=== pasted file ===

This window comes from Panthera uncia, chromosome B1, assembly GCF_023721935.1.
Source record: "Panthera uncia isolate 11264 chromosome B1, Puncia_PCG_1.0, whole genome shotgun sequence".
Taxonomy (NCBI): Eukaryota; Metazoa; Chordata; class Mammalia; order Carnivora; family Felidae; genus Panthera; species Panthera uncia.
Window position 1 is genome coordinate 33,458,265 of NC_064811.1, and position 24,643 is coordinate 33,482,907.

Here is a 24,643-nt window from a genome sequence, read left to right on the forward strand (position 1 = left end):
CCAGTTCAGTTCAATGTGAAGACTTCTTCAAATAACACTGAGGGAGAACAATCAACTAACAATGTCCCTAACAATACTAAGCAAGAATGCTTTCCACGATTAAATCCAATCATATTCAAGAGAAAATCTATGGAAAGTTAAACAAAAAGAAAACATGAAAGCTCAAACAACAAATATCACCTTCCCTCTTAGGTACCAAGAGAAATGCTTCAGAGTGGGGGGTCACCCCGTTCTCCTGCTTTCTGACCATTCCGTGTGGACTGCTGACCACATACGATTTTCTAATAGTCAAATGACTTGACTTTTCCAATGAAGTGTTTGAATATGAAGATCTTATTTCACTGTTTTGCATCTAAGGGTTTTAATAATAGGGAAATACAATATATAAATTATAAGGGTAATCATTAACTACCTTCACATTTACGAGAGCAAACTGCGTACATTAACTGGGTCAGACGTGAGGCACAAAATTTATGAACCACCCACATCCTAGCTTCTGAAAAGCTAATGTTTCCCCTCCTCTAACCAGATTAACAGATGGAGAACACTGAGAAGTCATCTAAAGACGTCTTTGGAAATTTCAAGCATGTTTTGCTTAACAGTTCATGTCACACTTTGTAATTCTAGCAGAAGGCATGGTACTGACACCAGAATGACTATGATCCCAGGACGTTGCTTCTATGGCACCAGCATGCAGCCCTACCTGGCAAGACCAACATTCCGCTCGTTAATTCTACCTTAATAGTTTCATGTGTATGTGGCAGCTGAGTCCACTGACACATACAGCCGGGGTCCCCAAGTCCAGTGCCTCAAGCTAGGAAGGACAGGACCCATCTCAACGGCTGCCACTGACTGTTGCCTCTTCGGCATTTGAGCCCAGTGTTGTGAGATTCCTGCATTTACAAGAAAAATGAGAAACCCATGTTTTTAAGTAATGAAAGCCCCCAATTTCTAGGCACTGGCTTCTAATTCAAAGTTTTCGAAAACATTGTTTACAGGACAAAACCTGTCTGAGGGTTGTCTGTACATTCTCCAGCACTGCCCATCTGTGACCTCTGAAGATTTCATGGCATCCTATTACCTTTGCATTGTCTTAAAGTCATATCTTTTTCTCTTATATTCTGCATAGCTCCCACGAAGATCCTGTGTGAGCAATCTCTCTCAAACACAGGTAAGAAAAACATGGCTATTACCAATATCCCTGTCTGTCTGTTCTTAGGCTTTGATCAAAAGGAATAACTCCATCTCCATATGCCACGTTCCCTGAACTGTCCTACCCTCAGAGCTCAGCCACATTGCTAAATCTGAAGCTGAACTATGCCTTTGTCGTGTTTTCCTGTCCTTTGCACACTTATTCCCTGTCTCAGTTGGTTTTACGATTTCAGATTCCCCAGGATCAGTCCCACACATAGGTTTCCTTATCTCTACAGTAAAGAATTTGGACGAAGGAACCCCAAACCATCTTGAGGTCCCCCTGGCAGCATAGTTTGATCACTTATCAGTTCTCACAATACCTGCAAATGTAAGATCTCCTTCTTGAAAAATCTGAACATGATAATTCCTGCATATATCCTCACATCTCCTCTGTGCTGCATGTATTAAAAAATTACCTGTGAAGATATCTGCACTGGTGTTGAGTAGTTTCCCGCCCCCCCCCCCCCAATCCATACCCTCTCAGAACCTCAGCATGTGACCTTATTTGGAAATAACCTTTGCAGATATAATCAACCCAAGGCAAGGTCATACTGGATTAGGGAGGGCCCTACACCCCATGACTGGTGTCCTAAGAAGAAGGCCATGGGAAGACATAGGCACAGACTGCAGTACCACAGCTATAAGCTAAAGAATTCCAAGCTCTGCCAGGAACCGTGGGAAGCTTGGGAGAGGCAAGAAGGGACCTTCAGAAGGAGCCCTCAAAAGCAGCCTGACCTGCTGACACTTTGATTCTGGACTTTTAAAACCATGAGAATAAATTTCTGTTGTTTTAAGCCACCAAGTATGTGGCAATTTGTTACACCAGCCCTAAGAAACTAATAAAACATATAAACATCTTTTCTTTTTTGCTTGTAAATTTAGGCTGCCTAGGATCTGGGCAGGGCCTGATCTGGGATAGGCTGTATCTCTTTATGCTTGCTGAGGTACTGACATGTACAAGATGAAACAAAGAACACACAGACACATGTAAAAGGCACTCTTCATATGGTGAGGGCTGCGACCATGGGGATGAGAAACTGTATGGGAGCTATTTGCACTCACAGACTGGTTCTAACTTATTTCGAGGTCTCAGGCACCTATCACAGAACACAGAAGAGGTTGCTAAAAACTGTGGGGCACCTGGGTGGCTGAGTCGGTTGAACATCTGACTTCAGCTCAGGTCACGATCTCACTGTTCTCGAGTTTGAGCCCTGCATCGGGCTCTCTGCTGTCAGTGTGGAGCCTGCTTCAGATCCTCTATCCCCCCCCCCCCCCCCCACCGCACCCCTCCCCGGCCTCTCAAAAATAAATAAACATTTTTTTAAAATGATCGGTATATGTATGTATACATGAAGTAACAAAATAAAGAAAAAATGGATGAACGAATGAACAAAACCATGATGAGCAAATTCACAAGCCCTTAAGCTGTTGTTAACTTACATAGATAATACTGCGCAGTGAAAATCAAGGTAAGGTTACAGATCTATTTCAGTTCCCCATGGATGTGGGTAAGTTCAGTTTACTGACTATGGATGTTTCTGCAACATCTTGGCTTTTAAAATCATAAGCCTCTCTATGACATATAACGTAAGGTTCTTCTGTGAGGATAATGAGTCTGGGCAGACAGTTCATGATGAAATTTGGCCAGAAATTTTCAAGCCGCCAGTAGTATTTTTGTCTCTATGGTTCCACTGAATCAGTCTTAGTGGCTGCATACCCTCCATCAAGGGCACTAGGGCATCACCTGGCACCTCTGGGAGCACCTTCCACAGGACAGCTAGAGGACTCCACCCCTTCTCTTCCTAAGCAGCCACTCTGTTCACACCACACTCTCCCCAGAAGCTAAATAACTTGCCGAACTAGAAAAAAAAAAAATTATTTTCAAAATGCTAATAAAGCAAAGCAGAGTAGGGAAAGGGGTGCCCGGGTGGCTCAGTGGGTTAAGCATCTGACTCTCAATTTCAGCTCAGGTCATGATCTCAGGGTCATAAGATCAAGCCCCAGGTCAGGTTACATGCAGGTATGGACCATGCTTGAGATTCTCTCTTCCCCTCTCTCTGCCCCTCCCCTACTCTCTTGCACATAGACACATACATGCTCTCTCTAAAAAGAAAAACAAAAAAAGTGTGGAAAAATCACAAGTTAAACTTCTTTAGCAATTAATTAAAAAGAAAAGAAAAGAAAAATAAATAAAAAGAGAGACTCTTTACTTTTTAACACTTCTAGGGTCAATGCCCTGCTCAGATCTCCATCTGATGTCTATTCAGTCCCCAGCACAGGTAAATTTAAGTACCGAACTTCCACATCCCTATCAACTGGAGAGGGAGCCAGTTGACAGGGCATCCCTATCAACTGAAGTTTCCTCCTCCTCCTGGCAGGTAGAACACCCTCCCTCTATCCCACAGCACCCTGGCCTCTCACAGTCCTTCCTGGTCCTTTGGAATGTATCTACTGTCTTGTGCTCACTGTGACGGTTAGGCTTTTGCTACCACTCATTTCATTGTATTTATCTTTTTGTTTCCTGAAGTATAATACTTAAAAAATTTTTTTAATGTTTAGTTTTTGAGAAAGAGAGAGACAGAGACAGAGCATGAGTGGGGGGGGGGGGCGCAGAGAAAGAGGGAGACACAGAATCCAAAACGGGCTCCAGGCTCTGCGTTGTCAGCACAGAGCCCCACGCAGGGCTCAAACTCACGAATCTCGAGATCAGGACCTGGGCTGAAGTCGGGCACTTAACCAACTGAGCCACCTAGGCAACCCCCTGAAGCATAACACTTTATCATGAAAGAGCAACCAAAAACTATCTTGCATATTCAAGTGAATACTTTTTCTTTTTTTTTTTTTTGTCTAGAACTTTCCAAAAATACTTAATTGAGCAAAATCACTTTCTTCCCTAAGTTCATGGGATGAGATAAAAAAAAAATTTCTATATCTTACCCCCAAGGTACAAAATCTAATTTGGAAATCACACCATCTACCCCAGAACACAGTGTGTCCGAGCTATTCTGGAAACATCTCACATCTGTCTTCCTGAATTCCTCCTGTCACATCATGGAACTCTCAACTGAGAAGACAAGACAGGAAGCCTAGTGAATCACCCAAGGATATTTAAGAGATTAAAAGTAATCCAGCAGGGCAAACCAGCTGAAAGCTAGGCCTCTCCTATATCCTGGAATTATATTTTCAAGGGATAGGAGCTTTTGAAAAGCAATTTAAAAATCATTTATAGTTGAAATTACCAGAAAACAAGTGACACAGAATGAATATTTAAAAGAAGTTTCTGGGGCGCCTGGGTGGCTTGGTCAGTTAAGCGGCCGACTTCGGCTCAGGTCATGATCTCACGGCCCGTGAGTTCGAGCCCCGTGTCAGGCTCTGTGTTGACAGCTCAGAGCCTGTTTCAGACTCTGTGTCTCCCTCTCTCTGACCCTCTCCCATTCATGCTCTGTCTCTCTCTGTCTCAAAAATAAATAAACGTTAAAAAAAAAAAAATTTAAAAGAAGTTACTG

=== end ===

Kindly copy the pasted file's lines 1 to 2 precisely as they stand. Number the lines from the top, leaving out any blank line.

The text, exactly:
This window comes from Panthera uncia, chromosome B1, assembly GCF_023721935.1.
Source record: "Panthera uncia isolate 11264 chromosome B1, Puncia_PCG_1.0, whole genome shotgun sequence".